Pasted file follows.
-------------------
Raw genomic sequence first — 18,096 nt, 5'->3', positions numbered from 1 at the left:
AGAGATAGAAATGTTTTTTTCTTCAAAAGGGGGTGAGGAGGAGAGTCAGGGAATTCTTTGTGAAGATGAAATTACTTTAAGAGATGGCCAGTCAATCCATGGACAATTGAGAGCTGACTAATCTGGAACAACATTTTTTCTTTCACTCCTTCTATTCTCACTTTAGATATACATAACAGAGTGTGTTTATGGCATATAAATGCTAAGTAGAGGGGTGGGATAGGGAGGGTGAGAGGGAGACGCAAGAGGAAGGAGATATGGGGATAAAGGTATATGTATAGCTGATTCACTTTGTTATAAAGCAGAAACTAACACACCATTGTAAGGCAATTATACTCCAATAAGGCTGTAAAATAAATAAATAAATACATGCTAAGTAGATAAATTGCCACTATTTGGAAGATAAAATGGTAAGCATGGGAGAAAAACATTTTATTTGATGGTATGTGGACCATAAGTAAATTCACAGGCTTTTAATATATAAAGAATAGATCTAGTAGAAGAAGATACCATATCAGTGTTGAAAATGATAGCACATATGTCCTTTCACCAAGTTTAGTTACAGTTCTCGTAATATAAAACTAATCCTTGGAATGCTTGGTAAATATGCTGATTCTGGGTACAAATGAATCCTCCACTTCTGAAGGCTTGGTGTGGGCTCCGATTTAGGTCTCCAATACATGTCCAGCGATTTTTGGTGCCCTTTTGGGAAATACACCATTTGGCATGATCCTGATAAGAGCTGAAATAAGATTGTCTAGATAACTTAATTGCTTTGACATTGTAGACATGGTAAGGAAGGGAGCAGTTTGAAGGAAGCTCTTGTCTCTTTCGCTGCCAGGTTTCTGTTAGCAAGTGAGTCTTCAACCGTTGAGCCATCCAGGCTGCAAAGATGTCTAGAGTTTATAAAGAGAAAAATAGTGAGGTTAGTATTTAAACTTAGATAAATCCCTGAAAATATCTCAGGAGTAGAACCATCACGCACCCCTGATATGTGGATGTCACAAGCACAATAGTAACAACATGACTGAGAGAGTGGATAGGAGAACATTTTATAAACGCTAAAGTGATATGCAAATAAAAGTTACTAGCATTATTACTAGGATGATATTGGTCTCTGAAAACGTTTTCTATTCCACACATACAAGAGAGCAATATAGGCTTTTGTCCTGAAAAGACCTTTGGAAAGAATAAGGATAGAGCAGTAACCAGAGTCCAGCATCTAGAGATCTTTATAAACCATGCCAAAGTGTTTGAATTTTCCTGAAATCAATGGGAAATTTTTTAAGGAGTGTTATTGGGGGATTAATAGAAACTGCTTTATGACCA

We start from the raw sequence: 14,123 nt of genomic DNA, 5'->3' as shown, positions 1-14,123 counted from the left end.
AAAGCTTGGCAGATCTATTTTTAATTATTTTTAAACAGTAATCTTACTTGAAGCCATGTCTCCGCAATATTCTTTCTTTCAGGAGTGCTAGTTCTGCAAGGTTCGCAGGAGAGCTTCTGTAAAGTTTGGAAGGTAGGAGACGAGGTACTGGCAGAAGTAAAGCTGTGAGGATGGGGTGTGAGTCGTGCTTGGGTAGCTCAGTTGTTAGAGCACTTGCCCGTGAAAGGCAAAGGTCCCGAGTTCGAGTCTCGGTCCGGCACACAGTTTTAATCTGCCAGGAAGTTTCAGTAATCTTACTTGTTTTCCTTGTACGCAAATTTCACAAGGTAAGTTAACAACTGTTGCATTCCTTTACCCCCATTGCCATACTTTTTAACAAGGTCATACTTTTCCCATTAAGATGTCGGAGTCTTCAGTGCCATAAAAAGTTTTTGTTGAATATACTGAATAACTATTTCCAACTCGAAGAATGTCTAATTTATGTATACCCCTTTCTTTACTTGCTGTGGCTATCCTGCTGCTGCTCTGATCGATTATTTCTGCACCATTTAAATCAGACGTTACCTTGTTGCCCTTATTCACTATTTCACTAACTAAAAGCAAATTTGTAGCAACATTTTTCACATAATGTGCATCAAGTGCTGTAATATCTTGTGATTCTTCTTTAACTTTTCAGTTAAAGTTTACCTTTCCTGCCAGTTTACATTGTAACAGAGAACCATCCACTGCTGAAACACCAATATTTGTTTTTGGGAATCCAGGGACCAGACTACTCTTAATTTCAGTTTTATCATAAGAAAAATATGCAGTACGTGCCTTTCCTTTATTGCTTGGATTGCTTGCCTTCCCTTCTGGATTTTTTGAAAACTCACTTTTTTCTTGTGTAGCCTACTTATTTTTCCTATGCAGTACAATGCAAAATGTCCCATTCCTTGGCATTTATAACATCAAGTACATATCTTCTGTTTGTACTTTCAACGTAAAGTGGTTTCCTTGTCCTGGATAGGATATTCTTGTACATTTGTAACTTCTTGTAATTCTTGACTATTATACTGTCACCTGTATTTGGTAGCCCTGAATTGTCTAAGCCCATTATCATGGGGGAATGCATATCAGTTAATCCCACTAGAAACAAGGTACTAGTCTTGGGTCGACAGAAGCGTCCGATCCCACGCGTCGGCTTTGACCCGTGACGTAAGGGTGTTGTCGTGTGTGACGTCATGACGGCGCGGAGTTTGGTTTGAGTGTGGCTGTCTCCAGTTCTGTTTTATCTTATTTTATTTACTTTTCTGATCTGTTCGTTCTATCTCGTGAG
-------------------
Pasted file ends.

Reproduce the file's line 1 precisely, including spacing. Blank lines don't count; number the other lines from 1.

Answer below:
Raw genomic sequence first — 18,096 nt, 5'->3', positions numbered from 1 at the left: